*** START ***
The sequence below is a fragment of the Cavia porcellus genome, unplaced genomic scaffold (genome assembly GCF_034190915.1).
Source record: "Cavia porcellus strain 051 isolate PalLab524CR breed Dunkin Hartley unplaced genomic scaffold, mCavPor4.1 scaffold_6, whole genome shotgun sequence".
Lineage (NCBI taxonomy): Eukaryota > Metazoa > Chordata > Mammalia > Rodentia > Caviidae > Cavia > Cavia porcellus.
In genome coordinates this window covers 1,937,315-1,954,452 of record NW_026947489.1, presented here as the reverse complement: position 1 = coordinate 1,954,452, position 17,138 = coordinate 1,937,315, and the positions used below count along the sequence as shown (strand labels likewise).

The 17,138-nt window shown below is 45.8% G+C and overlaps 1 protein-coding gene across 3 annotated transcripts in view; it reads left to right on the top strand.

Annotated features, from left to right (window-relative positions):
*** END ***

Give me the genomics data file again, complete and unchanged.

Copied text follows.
The sequence below is a fragment of the Cavia porcellus genome, unplaced genomic scaffold (genome assembly GCF_034190915.1).
Source record: "Cavia porcellus strain 051 isolate PalLab524CR breed Dunkin Hartley unplaced genomic scaffold, mCavPor4.1 scaffold_6, whole genome shotgun sequence".
Lineage (NCBI taxonomy): Eukaryota > Metazoa > Chordata > Mammalia > Rodentia > Caviidae > Cavia > Cavia porcellus.
In genome coordinates this window covers 1,937,315-1,954,452 of record NW_026947489.1, presented here as the reverse complement: position 1 = coordinate 1,954,452, position 17,138 = coordinate 1,937,315, and the positions used below count along the sequence as shown (strand labels likewise).

The 17,138-nt window shown below is 45.8% G+C and overlaps 1 protein-coding gene across 3 annotated transcripts in view; it reads left to right on the top strand.

Annotated features, from left to right (window-relative positions):